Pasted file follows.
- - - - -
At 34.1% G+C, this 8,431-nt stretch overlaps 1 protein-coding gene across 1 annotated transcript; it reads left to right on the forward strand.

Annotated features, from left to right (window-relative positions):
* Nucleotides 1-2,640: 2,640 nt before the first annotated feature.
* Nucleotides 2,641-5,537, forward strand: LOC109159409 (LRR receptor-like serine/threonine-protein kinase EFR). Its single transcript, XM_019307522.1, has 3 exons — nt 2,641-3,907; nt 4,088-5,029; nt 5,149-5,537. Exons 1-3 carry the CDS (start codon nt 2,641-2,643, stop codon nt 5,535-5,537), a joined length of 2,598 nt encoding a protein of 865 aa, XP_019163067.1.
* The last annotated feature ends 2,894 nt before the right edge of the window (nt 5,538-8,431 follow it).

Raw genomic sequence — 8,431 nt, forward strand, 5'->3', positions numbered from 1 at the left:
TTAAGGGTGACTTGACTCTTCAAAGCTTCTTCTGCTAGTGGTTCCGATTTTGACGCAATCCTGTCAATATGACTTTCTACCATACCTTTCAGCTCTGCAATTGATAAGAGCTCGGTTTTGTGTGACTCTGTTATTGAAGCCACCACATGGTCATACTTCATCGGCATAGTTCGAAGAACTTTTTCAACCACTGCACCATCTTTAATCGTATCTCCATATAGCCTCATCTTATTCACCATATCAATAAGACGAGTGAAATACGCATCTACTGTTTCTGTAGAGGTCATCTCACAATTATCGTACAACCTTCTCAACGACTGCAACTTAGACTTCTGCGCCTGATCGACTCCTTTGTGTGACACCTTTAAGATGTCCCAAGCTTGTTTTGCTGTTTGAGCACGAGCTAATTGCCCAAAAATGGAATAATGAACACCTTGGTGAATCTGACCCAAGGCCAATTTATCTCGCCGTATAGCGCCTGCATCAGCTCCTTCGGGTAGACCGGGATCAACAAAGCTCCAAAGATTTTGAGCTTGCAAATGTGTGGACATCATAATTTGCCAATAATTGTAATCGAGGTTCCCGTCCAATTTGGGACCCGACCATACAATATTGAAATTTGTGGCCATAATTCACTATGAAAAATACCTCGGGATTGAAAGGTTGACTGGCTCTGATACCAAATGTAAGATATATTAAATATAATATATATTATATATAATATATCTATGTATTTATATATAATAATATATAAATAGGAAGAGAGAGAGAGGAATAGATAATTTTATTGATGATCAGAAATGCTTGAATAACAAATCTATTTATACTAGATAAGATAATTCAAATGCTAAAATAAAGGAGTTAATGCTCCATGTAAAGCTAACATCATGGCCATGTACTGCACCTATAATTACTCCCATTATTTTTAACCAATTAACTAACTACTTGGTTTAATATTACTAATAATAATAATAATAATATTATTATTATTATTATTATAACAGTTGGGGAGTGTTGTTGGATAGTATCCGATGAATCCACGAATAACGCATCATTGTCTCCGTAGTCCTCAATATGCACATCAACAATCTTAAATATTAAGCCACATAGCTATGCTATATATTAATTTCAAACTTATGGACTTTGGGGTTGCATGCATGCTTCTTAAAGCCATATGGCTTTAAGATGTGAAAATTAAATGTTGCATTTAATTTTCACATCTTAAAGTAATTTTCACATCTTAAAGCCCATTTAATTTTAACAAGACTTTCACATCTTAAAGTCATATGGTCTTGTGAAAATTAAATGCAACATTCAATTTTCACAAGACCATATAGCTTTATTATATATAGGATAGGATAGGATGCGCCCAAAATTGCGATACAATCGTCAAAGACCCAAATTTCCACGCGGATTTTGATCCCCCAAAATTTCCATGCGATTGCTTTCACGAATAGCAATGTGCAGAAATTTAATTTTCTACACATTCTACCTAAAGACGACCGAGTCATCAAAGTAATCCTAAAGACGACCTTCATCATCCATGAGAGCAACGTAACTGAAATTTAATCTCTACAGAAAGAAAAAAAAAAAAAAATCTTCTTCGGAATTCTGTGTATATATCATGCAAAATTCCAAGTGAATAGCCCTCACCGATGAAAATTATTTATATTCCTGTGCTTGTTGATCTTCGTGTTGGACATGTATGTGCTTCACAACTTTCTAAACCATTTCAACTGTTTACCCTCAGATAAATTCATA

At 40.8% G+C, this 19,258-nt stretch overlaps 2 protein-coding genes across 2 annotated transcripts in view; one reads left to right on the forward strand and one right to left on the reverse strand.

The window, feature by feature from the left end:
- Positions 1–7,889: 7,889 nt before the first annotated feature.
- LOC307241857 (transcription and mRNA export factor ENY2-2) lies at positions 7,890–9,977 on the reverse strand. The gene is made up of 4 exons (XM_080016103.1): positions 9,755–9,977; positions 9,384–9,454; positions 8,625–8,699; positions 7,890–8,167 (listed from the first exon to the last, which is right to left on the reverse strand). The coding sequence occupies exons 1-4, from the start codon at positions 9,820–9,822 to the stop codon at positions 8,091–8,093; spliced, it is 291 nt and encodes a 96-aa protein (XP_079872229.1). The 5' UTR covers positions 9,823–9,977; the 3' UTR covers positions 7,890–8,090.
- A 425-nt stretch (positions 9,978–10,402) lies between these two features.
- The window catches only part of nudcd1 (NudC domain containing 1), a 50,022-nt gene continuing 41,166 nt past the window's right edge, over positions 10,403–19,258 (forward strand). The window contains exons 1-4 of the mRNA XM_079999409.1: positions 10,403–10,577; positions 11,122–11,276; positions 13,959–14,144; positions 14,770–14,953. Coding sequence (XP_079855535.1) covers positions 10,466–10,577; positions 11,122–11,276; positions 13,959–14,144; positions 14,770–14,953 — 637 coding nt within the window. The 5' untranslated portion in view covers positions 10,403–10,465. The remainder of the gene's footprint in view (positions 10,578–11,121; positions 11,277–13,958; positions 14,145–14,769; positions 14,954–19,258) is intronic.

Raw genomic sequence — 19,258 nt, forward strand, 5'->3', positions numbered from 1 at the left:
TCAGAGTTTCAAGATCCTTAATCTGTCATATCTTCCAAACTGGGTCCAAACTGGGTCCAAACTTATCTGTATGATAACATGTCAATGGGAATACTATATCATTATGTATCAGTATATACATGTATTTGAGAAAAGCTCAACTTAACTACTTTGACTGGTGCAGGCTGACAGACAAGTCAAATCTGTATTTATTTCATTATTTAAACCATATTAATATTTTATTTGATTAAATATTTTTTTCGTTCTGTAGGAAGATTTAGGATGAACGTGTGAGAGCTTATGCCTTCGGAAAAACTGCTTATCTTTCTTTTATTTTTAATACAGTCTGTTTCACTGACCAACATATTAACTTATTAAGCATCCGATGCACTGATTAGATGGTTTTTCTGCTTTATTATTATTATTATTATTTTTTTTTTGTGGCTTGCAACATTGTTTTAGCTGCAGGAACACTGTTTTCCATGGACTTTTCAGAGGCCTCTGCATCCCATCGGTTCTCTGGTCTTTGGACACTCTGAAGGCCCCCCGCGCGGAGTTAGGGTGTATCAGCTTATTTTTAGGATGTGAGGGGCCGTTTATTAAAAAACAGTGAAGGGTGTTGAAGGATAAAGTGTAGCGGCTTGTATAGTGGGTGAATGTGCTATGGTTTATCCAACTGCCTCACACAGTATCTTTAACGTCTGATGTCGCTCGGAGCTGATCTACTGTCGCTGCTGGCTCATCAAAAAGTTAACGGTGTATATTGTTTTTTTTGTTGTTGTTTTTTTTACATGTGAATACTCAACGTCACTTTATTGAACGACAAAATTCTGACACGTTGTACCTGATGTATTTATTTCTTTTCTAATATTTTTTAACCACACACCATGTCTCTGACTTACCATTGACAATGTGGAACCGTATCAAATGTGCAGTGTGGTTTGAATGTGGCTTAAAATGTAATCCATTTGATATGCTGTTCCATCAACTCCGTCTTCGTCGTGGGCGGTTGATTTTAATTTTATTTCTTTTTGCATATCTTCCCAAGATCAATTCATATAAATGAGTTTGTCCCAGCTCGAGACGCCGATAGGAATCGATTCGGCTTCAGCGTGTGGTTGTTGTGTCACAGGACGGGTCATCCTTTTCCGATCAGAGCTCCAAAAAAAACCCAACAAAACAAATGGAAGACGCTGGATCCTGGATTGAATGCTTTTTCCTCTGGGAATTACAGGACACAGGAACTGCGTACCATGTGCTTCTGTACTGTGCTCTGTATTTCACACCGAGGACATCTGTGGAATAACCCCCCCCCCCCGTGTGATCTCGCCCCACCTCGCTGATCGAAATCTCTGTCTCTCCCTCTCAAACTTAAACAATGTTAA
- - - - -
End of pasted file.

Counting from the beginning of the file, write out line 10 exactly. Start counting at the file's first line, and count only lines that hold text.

- Positions 1–7,889: 7,889 nt before the first annotated feature.